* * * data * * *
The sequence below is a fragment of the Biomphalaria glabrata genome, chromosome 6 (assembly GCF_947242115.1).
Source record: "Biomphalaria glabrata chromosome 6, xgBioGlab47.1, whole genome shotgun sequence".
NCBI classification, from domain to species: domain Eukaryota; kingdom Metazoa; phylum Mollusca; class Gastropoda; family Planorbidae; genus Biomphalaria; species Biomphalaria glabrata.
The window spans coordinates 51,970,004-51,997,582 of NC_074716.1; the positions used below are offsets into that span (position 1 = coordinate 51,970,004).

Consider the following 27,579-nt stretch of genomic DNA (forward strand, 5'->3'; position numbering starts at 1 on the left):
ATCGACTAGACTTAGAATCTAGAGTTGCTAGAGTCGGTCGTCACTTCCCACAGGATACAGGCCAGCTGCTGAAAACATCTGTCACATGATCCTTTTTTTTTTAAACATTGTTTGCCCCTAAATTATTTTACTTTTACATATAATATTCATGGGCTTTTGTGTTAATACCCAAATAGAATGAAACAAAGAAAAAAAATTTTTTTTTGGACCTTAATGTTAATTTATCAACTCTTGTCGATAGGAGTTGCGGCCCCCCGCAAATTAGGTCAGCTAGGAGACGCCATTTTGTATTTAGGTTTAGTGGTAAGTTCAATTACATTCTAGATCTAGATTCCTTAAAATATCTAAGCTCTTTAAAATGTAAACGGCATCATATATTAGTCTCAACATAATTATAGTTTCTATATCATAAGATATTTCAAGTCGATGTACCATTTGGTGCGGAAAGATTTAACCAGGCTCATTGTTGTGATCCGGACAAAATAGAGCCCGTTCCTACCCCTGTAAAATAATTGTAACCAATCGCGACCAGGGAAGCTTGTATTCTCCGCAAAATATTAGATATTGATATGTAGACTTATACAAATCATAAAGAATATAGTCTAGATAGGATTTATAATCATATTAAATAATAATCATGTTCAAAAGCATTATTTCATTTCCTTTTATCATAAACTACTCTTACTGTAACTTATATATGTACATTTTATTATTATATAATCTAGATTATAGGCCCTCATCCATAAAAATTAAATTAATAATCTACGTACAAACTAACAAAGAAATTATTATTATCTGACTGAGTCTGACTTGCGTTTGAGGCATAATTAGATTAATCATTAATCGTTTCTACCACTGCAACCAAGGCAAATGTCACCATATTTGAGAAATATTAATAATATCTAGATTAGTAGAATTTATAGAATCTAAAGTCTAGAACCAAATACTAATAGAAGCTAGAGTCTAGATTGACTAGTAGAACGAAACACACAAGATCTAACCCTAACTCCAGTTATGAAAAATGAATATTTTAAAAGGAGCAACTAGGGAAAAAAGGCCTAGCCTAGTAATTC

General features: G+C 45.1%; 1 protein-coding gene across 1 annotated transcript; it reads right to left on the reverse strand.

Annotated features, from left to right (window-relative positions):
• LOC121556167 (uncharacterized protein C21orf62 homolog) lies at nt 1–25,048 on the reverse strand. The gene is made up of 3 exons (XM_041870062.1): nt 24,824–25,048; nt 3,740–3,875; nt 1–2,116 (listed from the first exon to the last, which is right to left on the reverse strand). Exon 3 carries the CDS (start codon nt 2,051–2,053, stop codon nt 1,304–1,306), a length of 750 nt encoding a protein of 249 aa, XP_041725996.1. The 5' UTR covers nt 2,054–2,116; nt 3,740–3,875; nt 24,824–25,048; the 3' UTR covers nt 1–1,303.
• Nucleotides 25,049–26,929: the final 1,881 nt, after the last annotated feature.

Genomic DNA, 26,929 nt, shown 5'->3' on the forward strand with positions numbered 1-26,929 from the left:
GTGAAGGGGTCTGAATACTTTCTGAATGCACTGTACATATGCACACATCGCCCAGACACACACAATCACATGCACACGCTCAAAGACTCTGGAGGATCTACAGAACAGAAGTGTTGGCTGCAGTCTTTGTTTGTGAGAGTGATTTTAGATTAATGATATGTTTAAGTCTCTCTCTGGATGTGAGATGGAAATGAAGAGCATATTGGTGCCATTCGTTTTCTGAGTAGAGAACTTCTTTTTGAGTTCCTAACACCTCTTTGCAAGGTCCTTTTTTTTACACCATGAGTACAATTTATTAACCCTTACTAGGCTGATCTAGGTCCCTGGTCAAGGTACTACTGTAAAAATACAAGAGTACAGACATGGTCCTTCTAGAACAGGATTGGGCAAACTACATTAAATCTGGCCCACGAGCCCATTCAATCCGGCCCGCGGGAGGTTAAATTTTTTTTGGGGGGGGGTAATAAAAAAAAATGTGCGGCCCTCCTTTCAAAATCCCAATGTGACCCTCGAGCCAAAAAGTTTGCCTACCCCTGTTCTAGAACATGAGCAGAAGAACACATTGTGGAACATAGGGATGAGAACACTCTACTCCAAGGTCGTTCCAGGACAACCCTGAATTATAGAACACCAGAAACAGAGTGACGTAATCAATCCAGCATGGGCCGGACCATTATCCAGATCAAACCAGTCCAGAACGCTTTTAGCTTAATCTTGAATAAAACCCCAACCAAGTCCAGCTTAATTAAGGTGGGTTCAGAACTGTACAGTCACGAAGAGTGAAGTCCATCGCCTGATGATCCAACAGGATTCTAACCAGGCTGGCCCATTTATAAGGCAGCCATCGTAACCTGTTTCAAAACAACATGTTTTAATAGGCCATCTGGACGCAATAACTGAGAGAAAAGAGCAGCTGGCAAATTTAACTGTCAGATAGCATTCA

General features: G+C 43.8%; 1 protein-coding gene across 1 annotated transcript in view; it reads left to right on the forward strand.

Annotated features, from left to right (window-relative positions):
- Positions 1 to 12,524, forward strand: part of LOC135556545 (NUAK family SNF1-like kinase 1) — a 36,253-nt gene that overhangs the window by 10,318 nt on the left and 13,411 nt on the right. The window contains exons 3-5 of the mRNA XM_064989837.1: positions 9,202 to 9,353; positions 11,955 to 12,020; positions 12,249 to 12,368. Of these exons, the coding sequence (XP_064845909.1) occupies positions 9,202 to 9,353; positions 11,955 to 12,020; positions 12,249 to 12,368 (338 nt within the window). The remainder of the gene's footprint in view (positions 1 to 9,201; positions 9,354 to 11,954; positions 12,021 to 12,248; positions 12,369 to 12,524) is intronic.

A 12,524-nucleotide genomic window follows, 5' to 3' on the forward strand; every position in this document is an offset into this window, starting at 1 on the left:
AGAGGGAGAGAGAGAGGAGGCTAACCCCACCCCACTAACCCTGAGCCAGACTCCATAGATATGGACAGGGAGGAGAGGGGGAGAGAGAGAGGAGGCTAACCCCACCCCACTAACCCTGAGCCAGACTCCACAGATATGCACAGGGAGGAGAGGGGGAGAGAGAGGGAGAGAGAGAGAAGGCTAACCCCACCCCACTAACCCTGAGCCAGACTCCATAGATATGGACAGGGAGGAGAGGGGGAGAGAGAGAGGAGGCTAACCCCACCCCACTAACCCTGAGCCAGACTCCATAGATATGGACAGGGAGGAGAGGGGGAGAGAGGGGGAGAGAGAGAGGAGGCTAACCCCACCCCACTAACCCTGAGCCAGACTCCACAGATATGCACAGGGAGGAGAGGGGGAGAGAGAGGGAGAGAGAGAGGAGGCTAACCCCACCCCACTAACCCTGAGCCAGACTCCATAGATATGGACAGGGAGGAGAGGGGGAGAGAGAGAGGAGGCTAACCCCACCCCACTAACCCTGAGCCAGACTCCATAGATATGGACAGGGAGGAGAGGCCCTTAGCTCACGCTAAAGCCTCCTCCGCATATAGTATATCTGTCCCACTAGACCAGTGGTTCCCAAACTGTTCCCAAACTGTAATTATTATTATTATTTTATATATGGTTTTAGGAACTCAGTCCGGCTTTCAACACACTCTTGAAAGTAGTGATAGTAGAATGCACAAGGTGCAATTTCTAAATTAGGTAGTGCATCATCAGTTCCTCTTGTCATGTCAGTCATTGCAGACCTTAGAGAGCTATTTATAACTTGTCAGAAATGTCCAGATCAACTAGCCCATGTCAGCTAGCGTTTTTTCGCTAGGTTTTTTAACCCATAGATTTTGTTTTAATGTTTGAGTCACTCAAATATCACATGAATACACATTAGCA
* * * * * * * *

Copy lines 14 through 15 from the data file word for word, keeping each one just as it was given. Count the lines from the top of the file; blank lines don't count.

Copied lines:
Annotated features, from left to right (window-relative positions):
- Positions 1 to 12,524, forward strand: part of LOC135556545 (NUAK family SNF1-like kinase 1) — a 36,253-nt gene that overhangs the window by 10,318 nt on the left and 13,411 nt on the right. The window contains exons 3-5 of the mRNA XM_064989837.1: positions 9,202 to 9,353; positions 11,955 to 12,020; positions 12,249 to 12,368. Of these exons, the coding sequence (XP_064845909.1) occupies positions 9,202 to 9,353; positions 11,955 to 12,020; positions 12,249 to 12,368 (338 nt within the window). The remainder of the gene's footprint in view (positions 1 to 9,201; positions 9,354 to 11,954; positions 12,021 to 12,248; positions 12,369 to 12,524) is intronic.